An environmentally friendly battery made with a leaf

University of Maryland scientists prove that a leaf can store energy just like a battery.
leaf battery
University of Maryland scientists prove that a leaf can store energy just like a battery

The chemical compounds found in batteries are extremely toxic and harmful to the environment, which is why batteries are classified as hazardous waste. Scientists at the University of Maryland have found a way to create an eco-friendly battery out of a leaf as an alternative to the lithium battery.

The scientists maintain that a carbonised oak leaf, injected with sodium can replicate a battery's negative terminal. The new design concept is based on the rechargeable lithium battery, which functions on lithium ions moving to and from positive and negative electrodes.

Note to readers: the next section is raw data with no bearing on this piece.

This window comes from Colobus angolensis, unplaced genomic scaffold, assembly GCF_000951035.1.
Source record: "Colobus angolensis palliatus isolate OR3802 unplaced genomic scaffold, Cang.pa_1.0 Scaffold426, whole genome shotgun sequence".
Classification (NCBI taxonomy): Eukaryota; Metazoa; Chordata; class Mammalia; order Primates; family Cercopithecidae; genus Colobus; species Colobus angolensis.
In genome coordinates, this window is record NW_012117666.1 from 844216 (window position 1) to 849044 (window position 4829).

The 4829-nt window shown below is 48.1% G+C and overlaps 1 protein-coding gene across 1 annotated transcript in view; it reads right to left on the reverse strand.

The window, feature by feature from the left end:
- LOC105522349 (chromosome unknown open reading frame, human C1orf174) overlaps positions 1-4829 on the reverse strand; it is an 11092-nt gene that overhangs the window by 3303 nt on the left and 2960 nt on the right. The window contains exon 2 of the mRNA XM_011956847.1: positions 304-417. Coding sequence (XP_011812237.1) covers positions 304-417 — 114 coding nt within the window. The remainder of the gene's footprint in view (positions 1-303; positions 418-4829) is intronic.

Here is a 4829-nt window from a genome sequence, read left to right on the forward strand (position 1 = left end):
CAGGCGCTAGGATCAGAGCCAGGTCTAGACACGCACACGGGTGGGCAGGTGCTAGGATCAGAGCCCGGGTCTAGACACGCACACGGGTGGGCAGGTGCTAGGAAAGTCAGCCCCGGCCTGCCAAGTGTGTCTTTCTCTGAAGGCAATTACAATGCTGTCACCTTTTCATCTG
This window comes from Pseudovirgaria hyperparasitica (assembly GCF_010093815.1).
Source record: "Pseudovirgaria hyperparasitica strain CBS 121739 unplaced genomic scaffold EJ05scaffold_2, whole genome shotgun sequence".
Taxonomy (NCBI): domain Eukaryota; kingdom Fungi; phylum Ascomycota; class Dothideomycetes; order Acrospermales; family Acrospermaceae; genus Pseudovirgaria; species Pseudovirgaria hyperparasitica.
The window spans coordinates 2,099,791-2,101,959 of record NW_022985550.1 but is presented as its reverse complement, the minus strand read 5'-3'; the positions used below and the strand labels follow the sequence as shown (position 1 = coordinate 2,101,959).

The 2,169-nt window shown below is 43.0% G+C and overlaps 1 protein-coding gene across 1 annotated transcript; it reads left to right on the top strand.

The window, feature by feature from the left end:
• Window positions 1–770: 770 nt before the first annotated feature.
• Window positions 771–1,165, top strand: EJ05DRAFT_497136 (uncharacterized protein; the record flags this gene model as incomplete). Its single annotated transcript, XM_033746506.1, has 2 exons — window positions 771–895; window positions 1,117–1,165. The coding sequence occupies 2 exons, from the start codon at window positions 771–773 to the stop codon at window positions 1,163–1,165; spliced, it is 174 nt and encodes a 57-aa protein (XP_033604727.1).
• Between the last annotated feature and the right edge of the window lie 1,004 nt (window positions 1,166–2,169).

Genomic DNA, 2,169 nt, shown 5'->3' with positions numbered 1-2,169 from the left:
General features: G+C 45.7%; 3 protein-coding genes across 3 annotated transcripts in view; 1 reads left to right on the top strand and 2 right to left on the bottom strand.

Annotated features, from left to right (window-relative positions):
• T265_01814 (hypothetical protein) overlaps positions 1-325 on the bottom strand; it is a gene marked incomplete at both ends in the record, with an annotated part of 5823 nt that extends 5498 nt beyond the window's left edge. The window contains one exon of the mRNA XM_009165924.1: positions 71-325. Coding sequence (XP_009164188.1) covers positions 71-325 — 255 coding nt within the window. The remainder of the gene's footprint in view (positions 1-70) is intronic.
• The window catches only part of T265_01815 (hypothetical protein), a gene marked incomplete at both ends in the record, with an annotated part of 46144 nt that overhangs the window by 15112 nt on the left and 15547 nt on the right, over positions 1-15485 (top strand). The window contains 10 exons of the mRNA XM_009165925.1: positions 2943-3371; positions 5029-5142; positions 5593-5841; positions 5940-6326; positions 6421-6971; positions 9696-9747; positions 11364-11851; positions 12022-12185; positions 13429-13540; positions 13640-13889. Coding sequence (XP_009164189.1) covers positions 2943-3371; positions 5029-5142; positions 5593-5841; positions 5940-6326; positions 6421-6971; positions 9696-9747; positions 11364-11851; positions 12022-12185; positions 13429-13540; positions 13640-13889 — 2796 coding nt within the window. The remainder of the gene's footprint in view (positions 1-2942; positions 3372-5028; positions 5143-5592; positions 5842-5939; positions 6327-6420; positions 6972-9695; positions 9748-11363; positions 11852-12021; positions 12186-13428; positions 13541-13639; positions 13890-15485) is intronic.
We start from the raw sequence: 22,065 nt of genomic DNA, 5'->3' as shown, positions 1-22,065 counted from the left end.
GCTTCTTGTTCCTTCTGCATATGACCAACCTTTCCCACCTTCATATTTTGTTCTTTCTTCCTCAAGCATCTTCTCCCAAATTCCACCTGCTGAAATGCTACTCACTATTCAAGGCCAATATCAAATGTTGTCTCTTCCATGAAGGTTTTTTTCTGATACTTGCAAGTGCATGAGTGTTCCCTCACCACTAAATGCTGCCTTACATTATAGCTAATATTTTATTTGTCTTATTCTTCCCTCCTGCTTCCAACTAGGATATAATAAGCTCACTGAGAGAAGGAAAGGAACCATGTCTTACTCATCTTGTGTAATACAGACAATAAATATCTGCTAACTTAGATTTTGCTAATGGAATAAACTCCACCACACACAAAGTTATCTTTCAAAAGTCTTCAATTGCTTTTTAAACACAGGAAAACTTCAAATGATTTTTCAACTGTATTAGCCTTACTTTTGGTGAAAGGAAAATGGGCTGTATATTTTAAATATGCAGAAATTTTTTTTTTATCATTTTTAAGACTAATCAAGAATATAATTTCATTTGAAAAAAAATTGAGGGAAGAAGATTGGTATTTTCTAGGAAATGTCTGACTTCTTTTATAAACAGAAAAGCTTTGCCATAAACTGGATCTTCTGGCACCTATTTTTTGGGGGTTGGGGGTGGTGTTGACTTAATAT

To prove their theory, the scientists heated a simple oak leaf to 1000 degrees Celsius to burn off its underlying carbon structure. The porous underside of the carbonised leaf, typically used to absorb water, provided the scientists with the perfect portal to absorb the sodium electrolyte, which is able to transmit an electric charge. After heating, the topside of the leaf becomes comprised of nanostructured carbon, which can soak up the sodium compound.

To put it plainly, the oak leaf was modified to act as a casing or vessel  to store an electric current through its sodium centre.

Assistant professor of materials, science and engineering Liangbing Hu explains that, "a leaf is designed by nature to store energy for later use, and using leaves in this way could make large-scale storage environmentally friendly.”